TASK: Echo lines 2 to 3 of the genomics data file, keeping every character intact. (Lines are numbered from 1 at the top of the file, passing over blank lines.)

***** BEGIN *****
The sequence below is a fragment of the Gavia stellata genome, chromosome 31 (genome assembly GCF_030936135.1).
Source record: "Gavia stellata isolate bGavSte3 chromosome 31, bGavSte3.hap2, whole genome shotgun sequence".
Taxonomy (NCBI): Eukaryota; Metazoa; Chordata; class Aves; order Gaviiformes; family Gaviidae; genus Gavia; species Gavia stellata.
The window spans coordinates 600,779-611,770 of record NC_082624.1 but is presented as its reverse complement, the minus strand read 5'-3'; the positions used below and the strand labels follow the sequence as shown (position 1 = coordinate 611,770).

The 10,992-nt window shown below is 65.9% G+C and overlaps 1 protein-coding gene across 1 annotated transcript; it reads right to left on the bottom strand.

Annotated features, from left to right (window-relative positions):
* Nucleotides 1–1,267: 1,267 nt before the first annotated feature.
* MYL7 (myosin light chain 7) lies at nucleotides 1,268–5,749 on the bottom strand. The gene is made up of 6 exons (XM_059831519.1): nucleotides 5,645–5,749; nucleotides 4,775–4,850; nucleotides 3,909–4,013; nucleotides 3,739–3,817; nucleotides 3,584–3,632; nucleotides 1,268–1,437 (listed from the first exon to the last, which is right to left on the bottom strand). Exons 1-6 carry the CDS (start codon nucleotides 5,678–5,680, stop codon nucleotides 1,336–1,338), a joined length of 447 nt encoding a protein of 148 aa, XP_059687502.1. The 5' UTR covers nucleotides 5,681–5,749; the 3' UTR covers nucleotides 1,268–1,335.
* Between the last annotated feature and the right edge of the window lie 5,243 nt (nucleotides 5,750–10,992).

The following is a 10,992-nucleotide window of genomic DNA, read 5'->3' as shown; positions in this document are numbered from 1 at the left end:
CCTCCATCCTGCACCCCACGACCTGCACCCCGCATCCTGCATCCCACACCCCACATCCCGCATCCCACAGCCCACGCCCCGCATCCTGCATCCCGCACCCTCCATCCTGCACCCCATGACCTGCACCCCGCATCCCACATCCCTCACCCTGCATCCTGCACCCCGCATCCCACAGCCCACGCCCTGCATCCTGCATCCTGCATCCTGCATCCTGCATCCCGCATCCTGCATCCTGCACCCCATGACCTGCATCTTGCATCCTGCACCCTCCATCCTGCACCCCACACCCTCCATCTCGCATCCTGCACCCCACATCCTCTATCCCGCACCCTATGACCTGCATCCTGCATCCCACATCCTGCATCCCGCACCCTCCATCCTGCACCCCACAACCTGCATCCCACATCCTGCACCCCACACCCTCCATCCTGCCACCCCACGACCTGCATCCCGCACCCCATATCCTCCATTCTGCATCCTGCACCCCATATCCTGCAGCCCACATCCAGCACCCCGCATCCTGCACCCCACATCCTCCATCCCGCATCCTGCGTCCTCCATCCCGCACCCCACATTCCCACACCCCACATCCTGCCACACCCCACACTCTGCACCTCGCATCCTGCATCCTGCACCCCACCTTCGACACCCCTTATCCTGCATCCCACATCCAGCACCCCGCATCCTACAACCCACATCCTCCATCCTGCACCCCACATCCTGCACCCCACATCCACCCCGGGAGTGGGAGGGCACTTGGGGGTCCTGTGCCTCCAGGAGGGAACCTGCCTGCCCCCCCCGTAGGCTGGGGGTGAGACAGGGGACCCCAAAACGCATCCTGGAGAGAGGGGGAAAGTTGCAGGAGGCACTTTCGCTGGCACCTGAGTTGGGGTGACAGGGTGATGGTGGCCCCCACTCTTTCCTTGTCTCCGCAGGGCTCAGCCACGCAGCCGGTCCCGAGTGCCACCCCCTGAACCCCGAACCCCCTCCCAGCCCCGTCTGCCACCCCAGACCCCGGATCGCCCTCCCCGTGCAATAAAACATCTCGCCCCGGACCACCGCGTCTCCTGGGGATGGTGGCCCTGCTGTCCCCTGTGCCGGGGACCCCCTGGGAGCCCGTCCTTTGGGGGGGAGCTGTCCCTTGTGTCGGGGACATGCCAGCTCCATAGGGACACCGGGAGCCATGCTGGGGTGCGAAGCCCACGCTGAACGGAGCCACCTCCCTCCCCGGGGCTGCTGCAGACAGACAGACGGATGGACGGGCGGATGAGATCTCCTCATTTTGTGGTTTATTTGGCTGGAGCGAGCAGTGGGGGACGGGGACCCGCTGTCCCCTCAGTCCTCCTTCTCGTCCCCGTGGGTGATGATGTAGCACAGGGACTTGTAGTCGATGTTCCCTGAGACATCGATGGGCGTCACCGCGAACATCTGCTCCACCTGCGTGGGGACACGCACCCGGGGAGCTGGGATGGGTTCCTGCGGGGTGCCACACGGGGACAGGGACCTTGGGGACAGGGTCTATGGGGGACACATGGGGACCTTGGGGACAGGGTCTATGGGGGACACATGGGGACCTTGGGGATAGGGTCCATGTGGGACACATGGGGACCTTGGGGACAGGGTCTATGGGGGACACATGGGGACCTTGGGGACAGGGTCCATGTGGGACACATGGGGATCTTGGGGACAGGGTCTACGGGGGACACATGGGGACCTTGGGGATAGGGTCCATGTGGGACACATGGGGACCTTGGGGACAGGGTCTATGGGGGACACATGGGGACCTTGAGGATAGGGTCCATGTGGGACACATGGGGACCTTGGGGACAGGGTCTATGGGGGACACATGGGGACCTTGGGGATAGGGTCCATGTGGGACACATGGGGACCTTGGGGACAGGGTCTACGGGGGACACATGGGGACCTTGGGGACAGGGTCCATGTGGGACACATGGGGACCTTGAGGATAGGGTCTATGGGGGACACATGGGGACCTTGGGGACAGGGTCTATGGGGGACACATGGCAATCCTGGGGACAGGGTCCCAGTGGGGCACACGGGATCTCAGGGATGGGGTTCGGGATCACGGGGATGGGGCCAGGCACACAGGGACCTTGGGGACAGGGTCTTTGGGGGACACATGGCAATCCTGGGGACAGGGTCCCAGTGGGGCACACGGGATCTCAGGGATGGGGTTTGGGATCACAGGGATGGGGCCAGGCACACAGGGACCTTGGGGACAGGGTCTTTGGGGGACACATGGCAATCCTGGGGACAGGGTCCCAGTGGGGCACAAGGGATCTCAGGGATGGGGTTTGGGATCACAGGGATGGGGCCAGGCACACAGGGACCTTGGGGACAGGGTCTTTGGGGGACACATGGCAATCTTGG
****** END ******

Source record: "Gavia stellata isolate bGavSte3 chromosome 31, bGavSte3.hap2, whole genome shotgun sequence".
Taxonomy (NCBI): Eukaryota; Metazoa; Chordata; class Aves; order Gaviiformes; family Gaviidae; genus Gavia; species Gavia stellata.